I’ve wanted to get back to Msgr Marini’s much-touted and much-promoted address on reform2. One of the weakest points of his talk is his treatment of participation. He does concede that the principle of participation is all over the Vatican II documents, and not only the liturgy constitution. He recognizes the many follow-up documents in 1964 and the years that follow.
Nevertheless, there has not always been a correct understanding of the concept of “active participation”, according to how the Church teaches it and exhorts the faithful to live it.
This is one of those ideas that, when repeated frequently enough, may start to have the ring of truth to it. For my part, I will concede that some lay people at some times, in seeking to imitate the priest as the “ideal participant,” have focused too much on advocating specialized liturgical roles as the ideal participation. I’ve never promoted liturgical involvement in that way, and I know many of my professional colleagues have not, either.
Msgr Marini’s point misses or ignores the main challenge of post-conciliar pastoral liturgy; the engagement of the assembly on all levels.
When parishioners fold their arms at the early Sunday morning Mass and refuse to sing, I’ve accepted that situation, and others like it, as part of a challenge of ministry. A refusal to be engaged by the rite doesn’t presume (automatically) a lack of faith or its expression. Believers sin, but it doesn’t cancel baptism. Married couples enter difficult periods or separations because of jobs, emotions, etc., but it doesn’t affect the sacramental reality of their marriage. People may be imperfectly engaged by the liturgy, and the correct pastoral approach by priests and other leaders is to invite them to a deeper role in the Mass. Why? Not to make the Mass more exciting. But to complement a faith that is already present, and to effect the Church’s earthly purpose for the liturgy: the sanctification of the faithful, a cooperation with the grace of Christ.
The pope’s liturgist quotes an unfortunate section from the Holy Father’s book, The Spirit of the Liturgy.
By the actio of the liturgy the sources mean the Eucharistic prayer. The real liturgical action, the true liturgical act, is the oratio. …This oratio—the Eucharistic Prayer, the “Canon”—is really more than speech; it is actio in the highest sense of the word.
Not looking far enough afield, I think. Early and Patristic traditions valued the proclamation of the Word as well. I think we are safe in being able to elevate the value of Christ’s kerygma, his proclamation of salvation, especially through the Gospels, as part of this oratio.
If this talk is to be taken as some sort of manifesto on or for the reform2 movement, I think the exclusive emphasis on adoration will be its major flaw. What I read as adoration in many places in this address is sometimes just a synonym for reverence. Liturgy includes this, but it includes much, much more. There are times in the Roman Rite when we are asked to make a proclamation of faith: the acclamations after the readings, the Creed, Memorial Acclamation A, for example. We are also called to sing, and the primary songbook we are given (the Psalter) offers not only moments of adoration, but praise, petition, lament, as well as our human emotions.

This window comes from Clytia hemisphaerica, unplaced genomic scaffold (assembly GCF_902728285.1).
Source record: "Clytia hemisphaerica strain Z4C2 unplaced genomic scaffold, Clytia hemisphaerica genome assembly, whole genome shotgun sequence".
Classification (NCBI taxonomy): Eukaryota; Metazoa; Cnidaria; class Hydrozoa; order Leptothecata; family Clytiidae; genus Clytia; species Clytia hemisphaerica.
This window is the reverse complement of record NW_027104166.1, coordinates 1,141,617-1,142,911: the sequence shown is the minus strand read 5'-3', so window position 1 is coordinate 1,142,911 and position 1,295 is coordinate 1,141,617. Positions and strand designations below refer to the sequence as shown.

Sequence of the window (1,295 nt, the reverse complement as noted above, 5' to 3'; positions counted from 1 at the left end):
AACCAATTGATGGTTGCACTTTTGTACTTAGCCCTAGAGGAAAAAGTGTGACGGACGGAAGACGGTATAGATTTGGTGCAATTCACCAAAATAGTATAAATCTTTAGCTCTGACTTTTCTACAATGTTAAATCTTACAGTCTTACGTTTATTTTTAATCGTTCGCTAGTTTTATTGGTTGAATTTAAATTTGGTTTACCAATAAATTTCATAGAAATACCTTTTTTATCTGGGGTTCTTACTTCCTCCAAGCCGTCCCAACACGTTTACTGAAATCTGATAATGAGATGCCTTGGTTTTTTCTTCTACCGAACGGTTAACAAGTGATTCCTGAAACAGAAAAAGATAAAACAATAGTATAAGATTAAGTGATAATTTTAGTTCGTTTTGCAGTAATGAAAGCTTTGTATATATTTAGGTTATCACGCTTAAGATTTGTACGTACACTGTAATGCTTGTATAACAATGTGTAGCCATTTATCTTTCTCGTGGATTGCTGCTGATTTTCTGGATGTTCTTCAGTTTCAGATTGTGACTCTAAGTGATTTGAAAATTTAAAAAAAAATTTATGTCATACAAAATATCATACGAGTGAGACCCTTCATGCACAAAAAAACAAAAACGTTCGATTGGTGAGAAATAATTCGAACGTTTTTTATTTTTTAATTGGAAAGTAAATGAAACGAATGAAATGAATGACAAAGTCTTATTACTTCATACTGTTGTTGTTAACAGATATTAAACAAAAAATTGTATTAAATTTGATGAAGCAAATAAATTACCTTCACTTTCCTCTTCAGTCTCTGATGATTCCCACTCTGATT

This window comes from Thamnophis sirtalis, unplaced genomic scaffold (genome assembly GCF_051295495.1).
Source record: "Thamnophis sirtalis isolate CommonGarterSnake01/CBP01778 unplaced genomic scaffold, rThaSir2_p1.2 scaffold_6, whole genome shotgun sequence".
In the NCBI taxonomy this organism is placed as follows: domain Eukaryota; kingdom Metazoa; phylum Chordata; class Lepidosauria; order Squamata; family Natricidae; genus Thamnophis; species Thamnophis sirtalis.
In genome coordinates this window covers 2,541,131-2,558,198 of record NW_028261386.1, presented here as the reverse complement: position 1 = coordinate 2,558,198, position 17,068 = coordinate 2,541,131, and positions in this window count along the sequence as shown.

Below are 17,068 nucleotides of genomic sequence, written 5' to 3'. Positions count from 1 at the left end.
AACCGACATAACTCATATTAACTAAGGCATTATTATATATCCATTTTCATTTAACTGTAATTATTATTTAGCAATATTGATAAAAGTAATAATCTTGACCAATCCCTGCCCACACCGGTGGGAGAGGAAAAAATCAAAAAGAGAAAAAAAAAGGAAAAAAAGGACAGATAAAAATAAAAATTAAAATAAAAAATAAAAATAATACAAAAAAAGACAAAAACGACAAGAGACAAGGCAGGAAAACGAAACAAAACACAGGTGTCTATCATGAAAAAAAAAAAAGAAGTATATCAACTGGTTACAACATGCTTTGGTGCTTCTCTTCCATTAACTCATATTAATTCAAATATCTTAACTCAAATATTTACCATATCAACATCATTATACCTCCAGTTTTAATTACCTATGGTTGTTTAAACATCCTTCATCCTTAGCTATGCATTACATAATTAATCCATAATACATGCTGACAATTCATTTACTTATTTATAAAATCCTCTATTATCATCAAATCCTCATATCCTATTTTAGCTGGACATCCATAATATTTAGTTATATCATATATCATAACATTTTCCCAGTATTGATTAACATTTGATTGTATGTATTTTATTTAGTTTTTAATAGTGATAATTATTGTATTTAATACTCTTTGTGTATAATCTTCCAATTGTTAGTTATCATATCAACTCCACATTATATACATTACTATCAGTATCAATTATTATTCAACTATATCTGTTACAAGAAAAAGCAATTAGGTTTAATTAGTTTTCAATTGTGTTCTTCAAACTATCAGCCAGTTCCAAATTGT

Msgr Marini offers four questions at the end of this section. I want to answer them briefly, and then turn it over to the commentariat:
Are we truly certain that the promotion of an active participation consists in rendering everything to the greatest extent possible immediately comprehensible?
This wouldn’t be my definition of active participation. But the best moments of the liturgy: the proclamation of the Scriptures, the Eucharistic Prayer, and the Communion procession: these should be obvious. These are not the moments for incomprehension, at least not perpetrated by leaders.
May it not be the case that entering into God’s mystery might be facilitated and, sometimes, even better accompanied by that which touches principally the reasons of the heart?
Is Msgr Marini appealing to the affective side of humanity? An emotional connection between God and an attitude of adoration? I think that the “feelings” connected to reverence, must be balanced with other human factors, things like courage in the face of trials, tenacity in belief, a conscious decision of the will to follow Christ. And perhaps other emotional responses as the Psalms and the Gospels illustrate–lament, joy, and even more “negative” aspects like anger or discouragement. Do we not bring these to God as well, for healing and restoration, if for nothing else?
Is it not often the case that a disproportionate amount of space is given over to empty and trite speech, forgetting that both dialogue and silence belong in the liturgy, congregational singing and choral music, images, symbols, gestures?
This isn’t new to the reform2 movement. Progressive liturgists have been promoting silence and dialogue for decades.
Do not, perhaps, also the Latin language, Gregorian chant, and sacred polyphony belong to this manifold language which conducts us to the center of the mystery?
Certainly they do, but they are not the only sacred expressions of liturgical participation.